WESTFIELD, NJ — A resident who has lived in the town for 43 years feels the municipality may be losing some of its “good hometown vibe” even though the person still thinks of Westfield as having the feel of “a Norman Rockwell painting.”
Another resident worries that the town “is becoming outdated” and would like to see more variety in a place that appears to have less energy than surrounding communities. Another writer opines simply: “Declining downtown. Soaring taxes.”
These opinions are among the hundreds of comments elicited in a survey the municipality conducted for a significant update to its guide for development, known as a master plan, the results from which planners intend to finalize by the end of the year for Planning Board approval.
The public was asked to rate issues and trends impacting Westfield. Of the 592 people to answer that survey question, 77% ranked “parking in the downtown” as important or very important while 64% ranked parking at the train station as important or very important.
“We may want to think about locating a parking structure here or there, or don’t,” said Jeffrey Janota, a land use planner at H2M Architects + Engineers, the firm Westfield hired to draft the state mandated update to its master plan.
Parking was one among a series of aspects discussed for the town’s development during a briefing Janota gave Wednesday at the Municipal Building. Where to put those cars is no small topic in Westfield.
Mayor Shelley Brindle told the audience that some 600 people are on a waiting list for parking spaces at the Westfield Train Station, and that parking is a key issue when looking to court businesses that would occupy vacant space in the downtown.
“It is not something that’s going to go away,” Brindle said.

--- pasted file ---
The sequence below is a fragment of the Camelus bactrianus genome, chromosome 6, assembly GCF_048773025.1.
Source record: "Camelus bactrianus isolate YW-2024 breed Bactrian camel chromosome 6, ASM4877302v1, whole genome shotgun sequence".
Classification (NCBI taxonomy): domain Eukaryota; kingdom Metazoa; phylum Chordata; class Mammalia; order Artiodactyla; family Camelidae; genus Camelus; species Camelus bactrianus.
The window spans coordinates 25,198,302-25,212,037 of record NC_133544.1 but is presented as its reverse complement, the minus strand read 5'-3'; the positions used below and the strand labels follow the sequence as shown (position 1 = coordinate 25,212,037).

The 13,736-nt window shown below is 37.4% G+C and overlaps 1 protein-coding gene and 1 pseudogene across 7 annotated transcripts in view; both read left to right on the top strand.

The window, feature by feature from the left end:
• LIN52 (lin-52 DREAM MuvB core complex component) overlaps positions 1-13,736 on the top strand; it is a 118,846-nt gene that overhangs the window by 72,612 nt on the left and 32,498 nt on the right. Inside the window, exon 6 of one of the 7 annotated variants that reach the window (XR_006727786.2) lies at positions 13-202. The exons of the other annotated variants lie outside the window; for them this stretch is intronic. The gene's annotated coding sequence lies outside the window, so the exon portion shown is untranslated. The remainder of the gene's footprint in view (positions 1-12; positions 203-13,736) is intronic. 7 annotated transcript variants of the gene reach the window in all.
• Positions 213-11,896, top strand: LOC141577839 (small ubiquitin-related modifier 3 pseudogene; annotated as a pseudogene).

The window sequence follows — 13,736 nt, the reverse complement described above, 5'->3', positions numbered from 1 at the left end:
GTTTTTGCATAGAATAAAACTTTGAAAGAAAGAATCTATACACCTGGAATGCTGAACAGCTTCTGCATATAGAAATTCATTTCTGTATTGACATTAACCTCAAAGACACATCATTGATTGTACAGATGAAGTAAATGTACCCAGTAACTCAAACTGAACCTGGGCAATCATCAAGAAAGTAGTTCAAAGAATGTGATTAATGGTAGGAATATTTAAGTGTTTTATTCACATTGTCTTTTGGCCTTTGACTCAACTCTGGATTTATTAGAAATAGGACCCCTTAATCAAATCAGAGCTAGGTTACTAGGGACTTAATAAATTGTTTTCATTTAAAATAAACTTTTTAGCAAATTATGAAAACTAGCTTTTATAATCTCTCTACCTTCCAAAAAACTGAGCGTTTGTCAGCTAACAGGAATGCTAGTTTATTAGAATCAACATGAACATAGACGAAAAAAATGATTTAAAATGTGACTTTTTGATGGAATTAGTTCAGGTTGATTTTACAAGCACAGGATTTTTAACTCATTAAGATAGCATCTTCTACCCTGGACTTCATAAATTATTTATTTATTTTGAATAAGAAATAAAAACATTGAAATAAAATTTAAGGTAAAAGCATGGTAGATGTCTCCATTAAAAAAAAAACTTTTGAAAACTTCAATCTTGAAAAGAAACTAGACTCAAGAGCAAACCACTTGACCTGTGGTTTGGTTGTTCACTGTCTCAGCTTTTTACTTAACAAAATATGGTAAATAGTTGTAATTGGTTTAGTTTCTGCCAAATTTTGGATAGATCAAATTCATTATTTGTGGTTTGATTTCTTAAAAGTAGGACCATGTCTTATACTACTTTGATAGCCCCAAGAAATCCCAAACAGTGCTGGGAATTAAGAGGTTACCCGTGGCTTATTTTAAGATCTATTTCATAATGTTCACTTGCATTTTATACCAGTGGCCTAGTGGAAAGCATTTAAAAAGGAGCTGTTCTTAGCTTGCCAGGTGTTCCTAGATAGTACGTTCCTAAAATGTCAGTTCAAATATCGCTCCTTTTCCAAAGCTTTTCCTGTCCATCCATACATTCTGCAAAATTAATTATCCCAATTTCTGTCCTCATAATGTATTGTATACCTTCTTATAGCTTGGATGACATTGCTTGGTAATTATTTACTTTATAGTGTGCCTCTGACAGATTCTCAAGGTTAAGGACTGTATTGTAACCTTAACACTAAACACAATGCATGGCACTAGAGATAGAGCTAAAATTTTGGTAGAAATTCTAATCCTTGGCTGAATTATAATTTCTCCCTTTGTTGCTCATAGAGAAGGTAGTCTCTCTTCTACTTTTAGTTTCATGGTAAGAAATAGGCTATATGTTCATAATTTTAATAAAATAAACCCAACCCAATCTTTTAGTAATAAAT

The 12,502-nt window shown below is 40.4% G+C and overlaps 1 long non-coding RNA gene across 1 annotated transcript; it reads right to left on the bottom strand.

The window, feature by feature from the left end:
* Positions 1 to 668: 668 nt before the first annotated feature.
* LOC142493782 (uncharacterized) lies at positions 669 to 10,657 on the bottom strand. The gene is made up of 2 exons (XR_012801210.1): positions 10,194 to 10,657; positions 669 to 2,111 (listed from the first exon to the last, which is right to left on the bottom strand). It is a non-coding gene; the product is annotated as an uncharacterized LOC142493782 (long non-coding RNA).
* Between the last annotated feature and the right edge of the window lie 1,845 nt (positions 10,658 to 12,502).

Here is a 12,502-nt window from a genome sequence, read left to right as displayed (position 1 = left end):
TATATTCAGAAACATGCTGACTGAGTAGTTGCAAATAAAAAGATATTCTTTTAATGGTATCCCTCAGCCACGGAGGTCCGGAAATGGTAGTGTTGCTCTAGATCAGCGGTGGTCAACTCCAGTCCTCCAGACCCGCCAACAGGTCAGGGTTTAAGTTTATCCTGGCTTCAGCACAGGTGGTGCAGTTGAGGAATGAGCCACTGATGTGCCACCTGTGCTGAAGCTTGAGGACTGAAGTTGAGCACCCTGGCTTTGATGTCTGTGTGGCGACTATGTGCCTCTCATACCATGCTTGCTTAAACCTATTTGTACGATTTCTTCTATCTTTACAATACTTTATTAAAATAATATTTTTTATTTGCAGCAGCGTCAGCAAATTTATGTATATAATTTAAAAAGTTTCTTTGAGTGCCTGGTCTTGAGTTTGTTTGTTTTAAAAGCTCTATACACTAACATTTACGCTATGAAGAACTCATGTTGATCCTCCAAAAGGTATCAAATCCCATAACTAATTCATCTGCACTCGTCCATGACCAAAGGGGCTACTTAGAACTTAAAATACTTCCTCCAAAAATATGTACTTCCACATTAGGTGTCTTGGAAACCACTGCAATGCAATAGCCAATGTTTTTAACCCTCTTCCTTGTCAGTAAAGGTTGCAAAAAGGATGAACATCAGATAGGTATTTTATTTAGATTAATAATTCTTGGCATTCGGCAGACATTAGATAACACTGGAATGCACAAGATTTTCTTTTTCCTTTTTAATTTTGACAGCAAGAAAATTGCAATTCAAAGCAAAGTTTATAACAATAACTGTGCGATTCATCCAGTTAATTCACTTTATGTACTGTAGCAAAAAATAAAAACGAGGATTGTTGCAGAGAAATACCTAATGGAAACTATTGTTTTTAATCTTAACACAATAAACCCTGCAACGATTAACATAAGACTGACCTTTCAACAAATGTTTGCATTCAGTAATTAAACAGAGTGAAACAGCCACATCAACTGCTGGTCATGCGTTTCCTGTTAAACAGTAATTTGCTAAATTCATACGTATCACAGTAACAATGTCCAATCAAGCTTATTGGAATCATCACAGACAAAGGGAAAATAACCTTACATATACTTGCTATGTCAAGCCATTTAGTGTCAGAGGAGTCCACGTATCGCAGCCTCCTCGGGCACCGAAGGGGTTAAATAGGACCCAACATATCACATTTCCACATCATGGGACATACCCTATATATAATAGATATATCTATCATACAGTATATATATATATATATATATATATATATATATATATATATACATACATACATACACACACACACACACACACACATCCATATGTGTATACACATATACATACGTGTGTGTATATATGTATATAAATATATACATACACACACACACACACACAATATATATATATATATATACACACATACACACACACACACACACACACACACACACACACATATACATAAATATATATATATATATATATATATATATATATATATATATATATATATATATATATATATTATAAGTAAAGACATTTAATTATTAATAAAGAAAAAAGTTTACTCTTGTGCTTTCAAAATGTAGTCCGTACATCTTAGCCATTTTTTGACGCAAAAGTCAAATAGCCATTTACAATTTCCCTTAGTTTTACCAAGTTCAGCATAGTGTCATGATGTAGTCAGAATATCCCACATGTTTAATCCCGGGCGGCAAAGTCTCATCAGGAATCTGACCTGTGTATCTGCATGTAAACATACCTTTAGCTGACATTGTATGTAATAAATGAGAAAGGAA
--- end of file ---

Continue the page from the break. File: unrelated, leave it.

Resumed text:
“We’ve lost retailers in the downtown because they want parking,” Janota said.
In 2004, voters soundly defeated a referendum that would have approved $10 million for a municipal parking deck at the Westfield Train Station between Elm and Prospect streets, the Westfield Leader then reported. Of those people who voted, 77% nixed the proposal, which in addition to funding for 500 parking spaces included provisions for 19 residential units and some 3,000 square feet of retail space, the report said.
While the price wasn’t right for the public in 2004, the public sentiment may have swayed on the issue of parking alone, at least if an unofficial reader survey is any indication.
Open to any Facebook user, the TAPinto Westfield poll drew 506 people, most of them identifying with Westfield in some way. Of the voters in the poll open for 24 hours last week, 63% answered “yes” to the question: “Would you approve of the construction of a parking deck in Westfield’s downtown financed through public dollars?” Of the voters, 37% answered “no” to the question.
Story continues below poll.
“Someone said put a parking deck in,” Janota said Wednesday. “OK we’re looking at that, but the question is in 10 years if we’re not driving as much, what happens to these parking structures?” It is why the municipality has hired a parking consultant to evaluate such a need, he said.
The survey results and presentation also included discussion of the suspended direct train service to New York City from Westfield, the variety of restaurants in the downtown and competition for businesses that will bring in foot traffic to the town's retail centers.
Some 500 employees who have left the downtown in recent years no longer frequent local businesses during the daytime because they no longer work in Westfield, Brindle said.
As for development, Janota said, the survey found that while most residents want to maintain the character of residential neighborhoods, they appear more amenable to denser development within the downtown. However, there is still a limit to what is desirable in downtown development.
“We don’t want to create a canyon effect,” Janota said. “I understand that we don’t want to create seven-story buildings.”
Do you have comments or questions for the planners? Email WestfieldMP@PublicInput.com
Email Staff Writer Matt Kadosh at email@example.com; Follow him on Twitter: @MattKadosh
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Click here to read a detailed summary of the survey results.